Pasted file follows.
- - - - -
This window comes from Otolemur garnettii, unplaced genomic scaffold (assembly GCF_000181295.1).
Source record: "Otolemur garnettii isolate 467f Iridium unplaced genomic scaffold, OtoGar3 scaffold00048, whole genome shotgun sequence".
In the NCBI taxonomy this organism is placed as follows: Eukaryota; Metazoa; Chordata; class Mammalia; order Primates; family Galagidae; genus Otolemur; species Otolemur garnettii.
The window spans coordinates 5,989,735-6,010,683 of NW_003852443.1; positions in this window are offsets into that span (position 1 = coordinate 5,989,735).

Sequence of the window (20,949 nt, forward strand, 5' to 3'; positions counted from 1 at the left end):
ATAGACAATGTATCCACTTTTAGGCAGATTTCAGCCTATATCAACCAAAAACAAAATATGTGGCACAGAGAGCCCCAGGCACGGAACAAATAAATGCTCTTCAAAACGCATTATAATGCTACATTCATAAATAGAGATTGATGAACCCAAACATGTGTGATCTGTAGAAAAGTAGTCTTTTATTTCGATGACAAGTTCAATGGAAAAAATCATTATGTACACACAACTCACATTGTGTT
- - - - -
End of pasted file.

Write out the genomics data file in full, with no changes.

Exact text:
This window comes from Otolemur garnettii, unplaced genomic scaffold (assembly GCF_000181295.1).
Source record: "Otolemur garnettii isolate 467f Iridium unplaced genomic scaffold, OtoGar3 scaffold00048, whole genome shotgun sequence".
In the NCBI taxonomy this organism is placed as follows: Eukaryota; Metazoa; Chordata; class Mammalia; order Primates; family Galagidae; genus Otolemur; species Otolemur garnettii.
The window spans coordinates 5,989,735-6,010,683 of NW_003852443.1; positions in this window are offsets into that span (position 1 = coordinate 5,989,735).

Sequence of the window (20,949 nt, forward strand, 5' to 3'; positions counted from 1 at the left end):
ATAGACAATGTATCCACTTTTAGGCAGATTTCAGCCTATATCAACCAAAAACAAAATATGTGGCACAGAGAGCCCCAGGCACGGAACAAATAAATGCTCTTCAAAACGCATTATAATGCTACATTCATAAATAGAGATTGATGAACCCAAACATGTGTGATCTGTAGAAAAGTAGTCTTTTATTTCGATGACAAGTTCAATGGAAAAAATCATTATGTACACACAACTCACATTGTGTT